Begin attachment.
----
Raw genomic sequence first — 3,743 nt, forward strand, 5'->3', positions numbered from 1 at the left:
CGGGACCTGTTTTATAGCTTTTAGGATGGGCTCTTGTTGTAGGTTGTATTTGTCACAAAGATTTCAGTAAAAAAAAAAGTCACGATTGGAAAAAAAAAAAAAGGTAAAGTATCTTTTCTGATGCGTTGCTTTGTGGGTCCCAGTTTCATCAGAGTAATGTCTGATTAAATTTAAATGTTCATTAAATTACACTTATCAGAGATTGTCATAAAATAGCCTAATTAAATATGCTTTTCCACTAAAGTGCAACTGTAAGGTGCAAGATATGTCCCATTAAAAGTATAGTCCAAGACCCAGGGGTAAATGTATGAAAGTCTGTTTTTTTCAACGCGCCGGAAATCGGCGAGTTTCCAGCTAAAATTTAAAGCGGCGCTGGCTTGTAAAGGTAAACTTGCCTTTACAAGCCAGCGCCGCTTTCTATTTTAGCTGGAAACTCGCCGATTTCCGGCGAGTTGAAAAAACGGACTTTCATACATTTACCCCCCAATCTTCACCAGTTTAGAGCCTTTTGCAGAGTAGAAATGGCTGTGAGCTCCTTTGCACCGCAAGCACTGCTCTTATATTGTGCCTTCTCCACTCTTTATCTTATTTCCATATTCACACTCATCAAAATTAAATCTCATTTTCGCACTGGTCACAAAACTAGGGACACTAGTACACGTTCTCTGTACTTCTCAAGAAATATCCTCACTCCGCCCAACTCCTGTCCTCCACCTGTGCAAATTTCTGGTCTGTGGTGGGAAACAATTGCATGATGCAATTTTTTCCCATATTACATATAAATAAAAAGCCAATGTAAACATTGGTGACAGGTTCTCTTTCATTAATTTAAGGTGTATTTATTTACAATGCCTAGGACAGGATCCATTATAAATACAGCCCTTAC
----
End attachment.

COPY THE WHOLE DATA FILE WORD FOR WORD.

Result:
Raw genomic sequence first — 3,743 nt, forward strand, 5'->3', positions numbered from 1 at the left:
CGGGACCTGTTTTATAGCTTTTAGGATGGGCTCTTGTTGTAGGTTGTATTTGTCACAAAGATTTCAGTAAAAAAAAAAGTCACGATTGGAAAAAAAAAAAAAGGTAAAGTATCTTTTCTGATGCGTTGCTTTGTGGGTCCCAGTTTCATCAGAGTAATGTCTGATTAAATTTAAATGTTCATTAAATTACACTTATCAGAGATTGTCATAAAATAGCCTAATTAAATATGCTTTTCCACTAAAGTGCAACTGTAAGGTGCAAGATATGTCCCATTAAAAGTATAGTCCAAGACCCAGGGGTAAATGTATGAAAGTCTGTTTTTTTCAACGCGCCGGAAATCGGCGAGTTTCCAGCTAAAATTTAAAGCGGCGCTGGCTTGTAAAGGTAAACTTGCCTTTACAAGCCAGCGCCGCTTTCTATTTTAGCTGGAAACTCGCCGATTTCCGGCGAGTTGAAAAAACGGACTTTCATACATTTACCCCCCAATCTTCACCAGTTTAGAGCCTTTTGCAGAGTAGAAATGGCTGTGAGCTCCTTTGCACCGCAAGCACTGCTCTTATATTGTGCCTTCTCCACTCTTTATCTTATTTCCATATTCACACTCATCAAAATTAAATCTCATTTTCGCACTGGTCACAAAACTAGGGACACTAGTACACGTTCTCTGTACTTCTCAAGAAATATCCTCACTCCGCCCAACTCCTGTCCTCCACCTGTGCAAATTTCTGGTCTGTGGTGGGAAACAATTGCATGATGCAATTTTTTCCCATATTACATATAAATAAAAAGCCAATGTAAACATTGGTGACAGGTTCTCTTTCATTAATTTAAGGTGTATTTATTTACAATGCCTAGGACAGGATCCATTATAAATACAGCCCTTAC